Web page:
# Differentiation Rules

• Nov 18th 2012, 11:21 PM
fantasylo
Differentiation Rules
Hi, I do not understand the rule 5. Is it possible to include an example for me to understand better?

Thanks.
Attachment 25804
• Nov 18th 2012, 11:30 PM
Prove It
Re: Differentiation Rules
That's the chain rule. It's easier to write it like this: \displaystyle \displaystyle \begin{align*} \frac{dy}{dx} = \frac{dy}{du} \cdot \frac{du}{dx} \end{align*}. Basically it means that if you have a composition of functions, you need to isolate the "inner" function (u) and work out its derivative, then write y as a function of u and evaluate its derivative. After converting it back to a function of x, multiply the two derivatives together to get the total derivative.
• Nov 18th 2012, 11:44 PM
MarkFL
Re: Differentiation Rules
Here are a couple of examples:

a) $\displaystyle y=\sin(x^3)$

$\displaystyle \frac{dy}{dx}=\cos(x^3)\frac{d}{dx}(x^3)=3x^2\cos( x^3)$

b) $\displaystyle y=e^{\tan(2x)}$

$\displaystyle \frac{dy}{dx}=e^{\tan(2x)}\frac{d}{dx}(\tan(2x))=e ^{\tan(2x)}\sec^2(2x)\frac{d}{dx}(2x)=2\sec^2(2x)e ^{\tan(2x)}$
• Nov 19th 2012, 08:00 AM
Prove It
Re: Differentiation Rules
Quote:

Originally Posted by MarkFL2
Here are a couple of examples:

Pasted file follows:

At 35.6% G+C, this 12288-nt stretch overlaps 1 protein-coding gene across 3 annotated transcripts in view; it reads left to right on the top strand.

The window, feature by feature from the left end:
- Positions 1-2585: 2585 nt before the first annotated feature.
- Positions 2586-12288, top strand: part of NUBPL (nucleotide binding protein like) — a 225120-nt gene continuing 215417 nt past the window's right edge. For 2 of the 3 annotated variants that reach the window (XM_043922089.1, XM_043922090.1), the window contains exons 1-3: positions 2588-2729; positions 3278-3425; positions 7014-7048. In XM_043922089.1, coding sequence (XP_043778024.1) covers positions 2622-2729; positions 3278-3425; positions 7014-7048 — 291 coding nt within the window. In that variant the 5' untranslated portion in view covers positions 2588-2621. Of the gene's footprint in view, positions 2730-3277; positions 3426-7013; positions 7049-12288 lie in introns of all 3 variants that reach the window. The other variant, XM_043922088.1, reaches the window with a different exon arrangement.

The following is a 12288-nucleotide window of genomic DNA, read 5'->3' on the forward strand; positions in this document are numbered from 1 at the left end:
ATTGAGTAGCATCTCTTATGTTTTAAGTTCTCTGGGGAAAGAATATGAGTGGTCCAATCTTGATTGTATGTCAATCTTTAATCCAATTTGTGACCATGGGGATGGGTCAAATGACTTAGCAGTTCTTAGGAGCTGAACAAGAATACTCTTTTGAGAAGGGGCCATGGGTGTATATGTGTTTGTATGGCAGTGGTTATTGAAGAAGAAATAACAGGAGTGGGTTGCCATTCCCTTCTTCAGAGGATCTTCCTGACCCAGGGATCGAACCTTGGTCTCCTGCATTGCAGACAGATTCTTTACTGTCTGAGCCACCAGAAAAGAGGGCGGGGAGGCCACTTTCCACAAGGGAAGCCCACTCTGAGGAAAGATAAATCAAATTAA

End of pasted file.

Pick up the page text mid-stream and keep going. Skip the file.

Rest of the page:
a) $\displaystyle y=\sin(x^3)$

$\displaystyle \frac{dy}{dx}=\cos(x^3)\frac{d}{dx}(x^3)=3x^2\cos( x^3)$

b) $\displaystyle y=e^{\tan(2x)}$

$\displaystyle \frac{dy}{dx}=e^{\tan(2x)}\frac{d}{dx}(\tan(2x))=e ^{\tan(2x)}\sec^2(2x)\frac{d}{dx}(2x)=2\sec^2(2x)e ^{\tan(2x)}$

Or to use the easier-to-remember form of the chain rule that I posted...

1. \displaystyle \displaystyle \begin{align*} y = \sin{\left( x^3 \right)} \end{align*}

Let \displaystyle \displaystyle \begin{align*} u = x^3 \end{align*} which gives \displaystyle \displaystyle \begin{align*} y = \sin{u} \end{align*}.

Then \displaystyle \displaystyle \begin{align*} \frac{du}{dx} = 3x^2 \end{align*} and \displaystyle \displaystyle \begin{align*} \frac{dy}{du} = \cos{u} = \cos{\left(x^3 \right)} \end{align*}.

So \displaystyle \displaystyle \begin{align*} \frac{dy}{dx} = \frac{dy}{du} \cdot \frac{du}{dx} = 3x^2\cos{\left(x^3 \right)} \end{align*}

See if you can use a similar process with the second example. You will need to use the Chain Rule TWICE.
• Nov 19th 2012, 09:46 PM
fantasylo
Re: Differentiation Rules
Okay. I got it. Thank you Prove It and MarkFL2 for your clear examples and explanation!!